Gig-economy latest: Addison Lee taken to court over legal status of its drivers

The latest test-case gig economy hearing begins today (4 July), at the Central London employment tribunal, Kingsway, London.

GMB, the union for private hire drivers, has launched a legal challenge against Addison Lee, claiming that the company is ‘shirking its responsibilities through bogus self-employment’.

The challenge brought by the GMB involves three Addison Lee workers represented by law firm Leigh Day. GMB asserts the drivers are workers and therefore entitled to the national minimum wage and holiday pay.

Liana Wood, representing the drivers for Leigh Day, says that Addison Lee argues that drivers do not work for Addison Lee but instead work for themselves and are self-employed.

“On behalf of our clients we will claim that Addison Lee is wrongly classifying its drivers as self-employed with the result that drivers are denied the rights and protections that they were lawfully intended them to have, including the right to not have their contracts terminated because they are members of a trade union,” says Wood.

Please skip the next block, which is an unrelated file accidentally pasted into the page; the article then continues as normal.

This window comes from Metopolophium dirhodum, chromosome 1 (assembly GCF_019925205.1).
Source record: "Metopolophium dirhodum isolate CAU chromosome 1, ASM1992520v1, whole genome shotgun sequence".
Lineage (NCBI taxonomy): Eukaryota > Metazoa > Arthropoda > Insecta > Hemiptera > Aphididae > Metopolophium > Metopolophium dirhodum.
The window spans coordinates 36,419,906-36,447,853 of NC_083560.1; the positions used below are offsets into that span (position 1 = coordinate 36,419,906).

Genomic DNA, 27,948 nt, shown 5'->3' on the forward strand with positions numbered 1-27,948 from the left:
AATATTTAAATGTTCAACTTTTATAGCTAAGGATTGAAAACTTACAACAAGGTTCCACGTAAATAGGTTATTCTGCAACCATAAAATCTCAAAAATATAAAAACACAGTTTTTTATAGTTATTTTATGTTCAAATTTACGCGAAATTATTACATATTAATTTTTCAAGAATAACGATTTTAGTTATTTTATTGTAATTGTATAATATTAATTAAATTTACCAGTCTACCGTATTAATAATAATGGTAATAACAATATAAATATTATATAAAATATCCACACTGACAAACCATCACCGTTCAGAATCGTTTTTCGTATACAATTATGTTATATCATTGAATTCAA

“We will argue that Addison Lee exerts significant control over its drivers to provide a highly trained and vetted driving service to the public. If Addison Lee wishes to operate in this way, and to reap the substantial benefits, then it must acknowledge its responsibilities towards those drivers as workers.”

Wood adds that this claim is vital for the thousands of Addison Lee drivers who work in England and Wales and has implications even wider than that.

She says: “We are seeing a creeping erosion of employment rights as companies misclassify their workers as self-employed to avoid paying them holiday pay and the national minimum wage.”

In October, GMB represented by Leigh Day won a similar ground-breaking victory against Uber. The ruling of the Tribunal in the Uber case establishes that drivers are entitled to be paid at least the national minimum wage and holiday pay amongst other benefits.

This landmark case has major implications for more than 30,000 drivers across England and Wales, says Leigh Day. Uber is currently appealing the decision in the employment appeal tribunal, which is due to be heard in September.

Maria Ludkin, GMB Legal Director, says: “GMB continues to fight for the rights of our members wherever we see exploitation disguised as bogus self-employment.”

Addison Lee CEO Andy Boland reportedly sent an email ahead of the case, which is reported here.

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